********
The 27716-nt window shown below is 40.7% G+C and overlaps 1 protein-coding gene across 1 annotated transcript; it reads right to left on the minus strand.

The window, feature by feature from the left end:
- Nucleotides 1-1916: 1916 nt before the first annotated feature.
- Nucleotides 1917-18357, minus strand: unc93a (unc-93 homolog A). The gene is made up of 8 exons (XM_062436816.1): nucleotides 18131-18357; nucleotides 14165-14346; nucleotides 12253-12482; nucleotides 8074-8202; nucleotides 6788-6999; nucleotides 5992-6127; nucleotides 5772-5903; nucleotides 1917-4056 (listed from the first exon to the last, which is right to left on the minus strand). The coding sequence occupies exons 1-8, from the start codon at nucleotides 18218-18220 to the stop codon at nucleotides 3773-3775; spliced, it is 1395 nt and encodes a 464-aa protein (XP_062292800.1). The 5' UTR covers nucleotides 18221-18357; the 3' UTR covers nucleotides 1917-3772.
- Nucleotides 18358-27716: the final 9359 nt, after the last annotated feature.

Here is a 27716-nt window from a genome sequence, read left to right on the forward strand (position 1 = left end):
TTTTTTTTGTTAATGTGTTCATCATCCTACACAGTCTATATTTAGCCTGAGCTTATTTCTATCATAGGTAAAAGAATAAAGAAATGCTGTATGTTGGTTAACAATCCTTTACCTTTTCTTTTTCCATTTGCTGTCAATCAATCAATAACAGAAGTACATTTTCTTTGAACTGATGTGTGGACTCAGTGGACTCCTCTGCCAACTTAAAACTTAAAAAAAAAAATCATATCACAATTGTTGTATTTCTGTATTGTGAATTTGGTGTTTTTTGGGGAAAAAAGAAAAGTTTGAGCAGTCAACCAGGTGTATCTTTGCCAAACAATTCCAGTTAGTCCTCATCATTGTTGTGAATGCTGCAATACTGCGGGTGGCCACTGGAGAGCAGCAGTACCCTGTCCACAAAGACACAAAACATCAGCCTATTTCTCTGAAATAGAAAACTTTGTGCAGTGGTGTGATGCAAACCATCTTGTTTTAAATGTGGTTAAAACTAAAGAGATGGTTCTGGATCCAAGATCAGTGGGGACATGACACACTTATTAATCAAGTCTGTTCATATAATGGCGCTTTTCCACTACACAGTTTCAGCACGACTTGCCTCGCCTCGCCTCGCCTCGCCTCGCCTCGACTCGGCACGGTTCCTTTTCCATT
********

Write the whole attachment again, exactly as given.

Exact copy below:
The 27716-nt window shown below is 40.7% G+C and overlaps 1 protein-coding gene across 1 annotated transcript; it reads right to left on the minus strand.

The window, feature by feature from the left end:
- Nucleotides 1-1916: 1916 nt before the first annotated feature.
- Nucleotides 1917-18357, minus strand: unc93a (unc-93 homolog A). The gene is made up of 8 exons (XM_062436816.1): nucleotides 18131-18357; nucleotides 14165-14346; nucleotides 12253-12482; nucleotides 8074-8202; nucleotides 6788-6999; nucleotides 5992-6127; nucleotides 5772-5903; nucleotides 1917-4056 (listed from the first exon to the last, which is right to left on the minus strand). The coding sequence occupies exons 1-8, from the start codon at nucleotides 18218-18220 to the stop codon at nucleotides 3773-3775; spliced, it is 1395 nt and encodes a 464-aa protein (XP_062292800.1). The 5' UTR covers nucleotides 18221-18357; the 3' UTR covers nucleotides 1917-3772.
- Nucleotides 18358-27716: the final 9359 nt, after the last annotated feature.

Here is a 27716-nt window from a genome sequence, read left to right on the forward strand (position 1 = left end):
TTTTTTTTGTTAATGTGTTCATCATCCTACACAGTCTATATTTAGCCTGAGCTTATTTCTATCATAGGTAAAAGAATAAAGAAATGCTGTATGTTGGTTAACAATCCTTTACCTTTTCTTTTTCCATTTGCTGTCAATCAATCAATAACAGAAGTACATTTTCTTTGAACTGATGTGTGGACTCAGTGGACTCCTCTGCCAACTTAAAACTTAAAAAAAAAAATCATATCACAATTGTTGTATTTCTGTATTGTGAATTTGGTGTTTTTTGGGGAAAAAAGAAAAGTTTGAGCAGTCAACCAGGTGTATCTTTGCCAAACAATTCCAGTTAGTCCTCATCATTGTTGTGAATGCTGCAATACTGCGGGTGGCCACTGGAGAGCAGCAGTACCCTGTCCACAAAGACACAAAACATCAGCCTATTTCTCTGAAATAGAAAACTTTGTGCAGTGGTGTGATGCAAACCATCTTGTTTTAAATGTGGTTAAAACTAAAGAGATGGTTCTGGATCCAAGATCAGTGGGGACATGACACACTTATTAATCAAGTCTGTTCATATAATGGCGCTTTTCCACTACACAGTTTCAGCACGACTTGCCTCGCCTCGCCTCGCCTCGCCTCGCCTCGACTCGGCACGGTTCCTTTTCCATT